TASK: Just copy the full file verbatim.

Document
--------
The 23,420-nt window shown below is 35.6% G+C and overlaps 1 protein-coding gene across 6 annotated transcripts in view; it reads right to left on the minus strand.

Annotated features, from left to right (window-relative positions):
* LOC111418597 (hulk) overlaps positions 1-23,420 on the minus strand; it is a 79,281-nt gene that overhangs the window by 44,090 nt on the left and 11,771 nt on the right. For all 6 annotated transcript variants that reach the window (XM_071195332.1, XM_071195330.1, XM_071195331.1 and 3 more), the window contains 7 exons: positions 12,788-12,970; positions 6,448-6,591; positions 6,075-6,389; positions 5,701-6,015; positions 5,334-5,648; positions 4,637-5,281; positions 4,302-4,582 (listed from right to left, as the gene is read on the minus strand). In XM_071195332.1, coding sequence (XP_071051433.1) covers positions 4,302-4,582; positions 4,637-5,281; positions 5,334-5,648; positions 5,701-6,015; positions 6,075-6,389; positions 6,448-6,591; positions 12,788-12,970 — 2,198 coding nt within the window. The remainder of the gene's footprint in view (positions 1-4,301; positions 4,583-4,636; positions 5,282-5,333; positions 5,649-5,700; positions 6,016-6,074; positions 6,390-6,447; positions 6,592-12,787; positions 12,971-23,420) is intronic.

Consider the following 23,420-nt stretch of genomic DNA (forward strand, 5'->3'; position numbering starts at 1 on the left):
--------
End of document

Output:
The 23,420-nt window shown below is 35.6% G+C and overlaps 1 protein-coding gene across 6 annotated transcripts in view; it reads right to left on the minus strand.

Annotated features, from left to right (window-relative positions):
* LOC111418597 (hulk) overlaps positions 1-23,420 on the minus strand; it is a 79,281-nt gene that overhangs the window by 44,090 nt on the left and 11,771 nt on the right. For all 6 annotated transcript variants that reach the window (XM_071195332.1, XM_071195330.1, XM_071195331.1 and 3 more), the window contains 7 exons: positions 12,788-12,970; positions 6,448-6,591; positions 6,075-6,389; positions 5,701-6,015; positions 5,334-5,648; positions 4,637-5,281; positions 4,302-4,582 (listed from right to left, as the gene is read on the minus strand). In XM_071195332.1, coding sequence (XP_071051433.1) covers positions 4,302-4,582; positions 4,637-5,281; positions 5,334-5,648; positions 5,701-6,015; positions 6,075-6,389; positions 6,448-6,591; positions 12,788-12,970 — 2,198 coding nt within the window. The remainder of the gene's footprint in view (positions 1-4,301; positions 4,583-4,636; positions 5,282-5,333; positions 5,649-5,700; positions 6,016-6,074; positions 6,390-6,447; positions 6,592-12,787; positions 12,971-23,420) is intronic.

Consider the following 23,420-nt stretch of genomic DNA (forward strand, 5'->3'; position numbering starts at 1 on the left):